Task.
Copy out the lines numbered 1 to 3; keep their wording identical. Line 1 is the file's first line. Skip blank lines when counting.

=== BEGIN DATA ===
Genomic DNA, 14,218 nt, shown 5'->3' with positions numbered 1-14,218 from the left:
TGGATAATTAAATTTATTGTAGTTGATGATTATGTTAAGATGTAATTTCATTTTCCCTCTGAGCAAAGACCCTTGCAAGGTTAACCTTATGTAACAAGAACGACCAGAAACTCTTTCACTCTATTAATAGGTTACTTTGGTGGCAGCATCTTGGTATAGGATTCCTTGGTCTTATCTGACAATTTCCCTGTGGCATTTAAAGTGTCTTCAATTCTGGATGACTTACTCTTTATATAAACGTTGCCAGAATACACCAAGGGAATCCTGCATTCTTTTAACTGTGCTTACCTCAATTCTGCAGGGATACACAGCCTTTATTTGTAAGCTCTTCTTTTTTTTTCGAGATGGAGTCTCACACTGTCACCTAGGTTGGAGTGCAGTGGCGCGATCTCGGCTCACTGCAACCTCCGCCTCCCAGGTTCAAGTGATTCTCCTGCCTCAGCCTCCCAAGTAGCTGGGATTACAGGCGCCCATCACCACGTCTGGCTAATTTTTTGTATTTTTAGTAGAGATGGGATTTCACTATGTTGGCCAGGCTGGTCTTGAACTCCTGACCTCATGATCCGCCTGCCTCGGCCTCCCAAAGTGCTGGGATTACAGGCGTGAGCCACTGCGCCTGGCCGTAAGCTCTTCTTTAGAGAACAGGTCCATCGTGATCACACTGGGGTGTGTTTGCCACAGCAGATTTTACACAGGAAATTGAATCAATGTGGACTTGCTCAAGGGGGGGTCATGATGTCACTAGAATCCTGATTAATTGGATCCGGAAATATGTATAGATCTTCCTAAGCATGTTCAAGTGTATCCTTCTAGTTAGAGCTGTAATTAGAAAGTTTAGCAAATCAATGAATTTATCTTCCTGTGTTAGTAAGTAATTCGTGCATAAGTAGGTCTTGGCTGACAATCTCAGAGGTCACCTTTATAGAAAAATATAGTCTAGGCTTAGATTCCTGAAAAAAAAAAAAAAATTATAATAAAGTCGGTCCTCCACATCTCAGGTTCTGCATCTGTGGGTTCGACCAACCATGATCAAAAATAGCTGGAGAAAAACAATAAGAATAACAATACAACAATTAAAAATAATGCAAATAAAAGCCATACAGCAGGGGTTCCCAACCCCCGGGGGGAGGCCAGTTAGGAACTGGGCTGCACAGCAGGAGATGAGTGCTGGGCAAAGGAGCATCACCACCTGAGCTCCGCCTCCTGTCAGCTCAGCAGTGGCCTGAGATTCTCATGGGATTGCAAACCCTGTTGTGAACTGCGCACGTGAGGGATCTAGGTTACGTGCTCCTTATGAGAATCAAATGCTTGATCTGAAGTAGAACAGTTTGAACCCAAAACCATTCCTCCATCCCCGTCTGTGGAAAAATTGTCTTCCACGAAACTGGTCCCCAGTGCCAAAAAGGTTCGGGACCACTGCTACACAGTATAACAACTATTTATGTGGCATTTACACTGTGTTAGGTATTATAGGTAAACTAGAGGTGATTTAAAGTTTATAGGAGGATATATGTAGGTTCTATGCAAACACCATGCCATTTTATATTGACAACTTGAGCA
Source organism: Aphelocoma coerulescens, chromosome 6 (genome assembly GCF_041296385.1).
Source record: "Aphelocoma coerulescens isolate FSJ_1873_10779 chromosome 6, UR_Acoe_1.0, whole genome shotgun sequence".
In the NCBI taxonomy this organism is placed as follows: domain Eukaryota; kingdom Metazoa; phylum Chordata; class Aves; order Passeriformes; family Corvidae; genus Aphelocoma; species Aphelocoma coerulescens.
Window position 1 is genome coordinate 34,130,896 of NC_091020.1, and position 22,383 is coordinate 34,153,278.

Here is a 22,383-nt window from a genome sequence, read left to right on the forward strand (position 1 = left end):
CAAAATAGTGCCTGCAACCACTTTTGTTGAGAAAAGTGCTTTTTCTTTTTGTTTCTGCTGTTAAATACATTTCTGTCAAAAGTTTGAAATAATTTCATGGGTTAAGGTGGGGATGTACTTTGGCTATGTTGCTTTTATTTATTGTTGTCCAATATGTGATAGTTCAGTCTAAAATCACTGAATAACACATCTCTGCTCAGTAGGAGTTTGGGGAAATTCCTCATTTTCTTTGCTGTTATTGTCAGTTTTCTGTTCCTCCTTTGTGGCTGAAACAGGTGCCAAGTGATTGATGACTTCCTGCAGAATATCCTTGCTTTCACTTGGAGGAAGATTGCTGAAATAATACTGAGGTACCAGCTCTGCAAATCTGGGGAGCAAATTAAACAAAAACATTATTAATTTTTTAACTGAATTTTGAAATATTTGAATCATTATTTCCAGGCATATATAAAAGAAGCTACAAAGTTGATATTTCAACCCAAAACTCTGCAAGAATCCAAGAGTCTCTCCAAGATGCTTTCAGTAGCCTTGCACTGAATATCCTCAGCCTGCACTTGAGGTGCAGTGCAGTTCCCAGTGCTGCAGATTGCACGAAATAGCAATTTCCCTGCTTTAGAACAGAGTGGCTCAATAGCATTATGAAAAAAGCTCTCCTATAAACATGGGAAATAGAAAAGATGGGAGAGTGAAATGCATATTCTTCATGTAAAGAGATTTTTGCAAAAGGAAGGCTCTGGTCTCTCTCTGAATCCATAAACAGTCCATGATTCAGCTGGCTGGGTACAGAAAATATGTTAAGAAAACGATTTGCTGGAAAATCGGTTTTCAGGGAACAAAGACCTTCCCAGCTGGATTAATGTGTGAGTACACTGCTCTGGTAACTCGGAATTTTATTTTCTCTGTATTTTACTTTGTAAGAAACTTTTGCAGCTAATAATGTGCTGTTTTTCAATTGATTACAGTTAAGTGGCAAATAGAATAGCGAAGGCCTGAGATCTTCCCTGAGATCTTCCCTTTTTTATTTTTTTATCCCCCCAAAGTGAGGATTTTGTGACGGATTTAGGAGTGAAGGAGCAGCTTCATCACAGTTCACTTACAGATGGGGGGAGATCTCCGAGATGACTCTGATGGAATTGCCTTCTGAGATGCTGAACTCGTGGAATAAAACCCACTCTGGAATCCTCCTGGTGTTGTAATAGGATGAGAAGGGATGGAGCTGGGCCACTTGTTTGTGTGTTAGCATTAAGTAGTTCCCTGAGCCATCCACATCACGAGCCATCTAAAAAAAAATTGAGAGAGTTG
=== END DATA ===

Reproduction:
Genomic DNA, 14,218 nt, shown 5'->3' with positions numbered 1-14,218 from the left:
TGGATAATTAAATTTATTGTAGTTGATGATTATGTTAAGATGTAATTTCATTTTCCCTCTGAGCAAAGACCCTTGCAAGGTTAACCTTATGTAACAAGAACGACCAGAAACTCTTTCACTCTATTAATAGGTTACTTTGGTGGCAGCATCTTGGTATAGGATTCCTTGGTCTTATCTGACAATTTCCCTGTGGCATTTAAAGTGTCTTCAATTCTGGATGACTTACTCTTTATATAAACGTTGCCAGAATACACCAAGGGAATCCTGCATTCTTTTAACTGTGCTTACCTCAATTCTGCAGGGATACACAGCCTTTATTTGTAAGCTCTTCTTTTTTTTTCGAGATGGAGTCTCACACTGTCACCTAGGTTGGAGTGCAGTGGCGCGATCTCGGCTCACTGCAACCTCCGCCTCCCAGGTTCAAGTGATTCTCCTGCCTCAGCCTCCCAAGTAGCTGGGATTACAGGCGCCCATCACCACGTCTGGCTAATTTTTTGTATTTTTAGTAGAGATGGGATTTCACTATGTTGGCCAGGCTGGTCTTGAACTCCTGACCTCATGATCCGCCTGCCTCGGCCTCCCAAAGTGCTGGGATTACAGGCGTGAGCCACTGCGCCTGGCCGTAAGCTCTTCTTTAGAGAACAGGTCCATCGTGATCACACTGGGGTGTGTTTGCCACAGCAGATTTTACACAGGAAATTGAATCAATGTGGACTTGCTCAAGGGGGGGTCATGATGTCACTAGAATCCTGATTAATTGGATCCGGAAATATGTATAGATCTTCCTAAGCATGTTCAAGTGTATCCTTCTAGTTAGAGCTGTAATTAGAAAGTTTAGCAAATCAATGAATTTATCTTCCTGTGTTAGTAAGTAATTCGTGCATAAGTAGGTCTTGGCTGACAATCTCAGAGGTCACCTTTATAGAAAAATATAGTCTAGGCTTAGATTCCTGAAAAAAAAAAAAAAATTATAATAAAGTCGGTCCTCCACATCTCAGGTTCTGCATCTGTGGGTTCGACCAACCATGATCAAAAATAGCTGGAGAAAAACAATAAGAATAACAATACAACAATTAAAAATAATGCAAATAAAAGCCATACAGCAGGGGTTCCCAACCCCCGGGGGGAGGCCAGTTAGGAACTGGGCTGCACAGCAGGAGATGAGTGCTGGGCAAAGGAGCATCACCACCTGAGCTCCGCCTCCTGTCAGCTCAGCAGTGGCCTGAGATTCTCATGGGATTGCAAACCCTGTTGTGAACTGCGCACGTGAGGGATCTAGGTTACGTGCTCCTTATGAGAATCAAATGCTTGATCTGAAGTAGAACAGTTTGAACCCAAAACCATTCCTCCATCCCCGTCTGTGGAAAAATTGTCTTCCACGAAACTGGTCCCCAGTGCCAAAAAGGTTCGGGACCACTGCTACACAGTATAACAACTATTTATGTGGCATTTACACTGTGTTAGGTATTATAGGTAAACTAGAGGTGATTTAAAGTTTATAGGAGGATATATGTAGGTTCTATGCAAACACCATGCCATTTTATATTGACAACTTGAGCA
Source organism: Aphelocoma coerulescens, chromosome 6 (genome assembly GCF_041296385.1).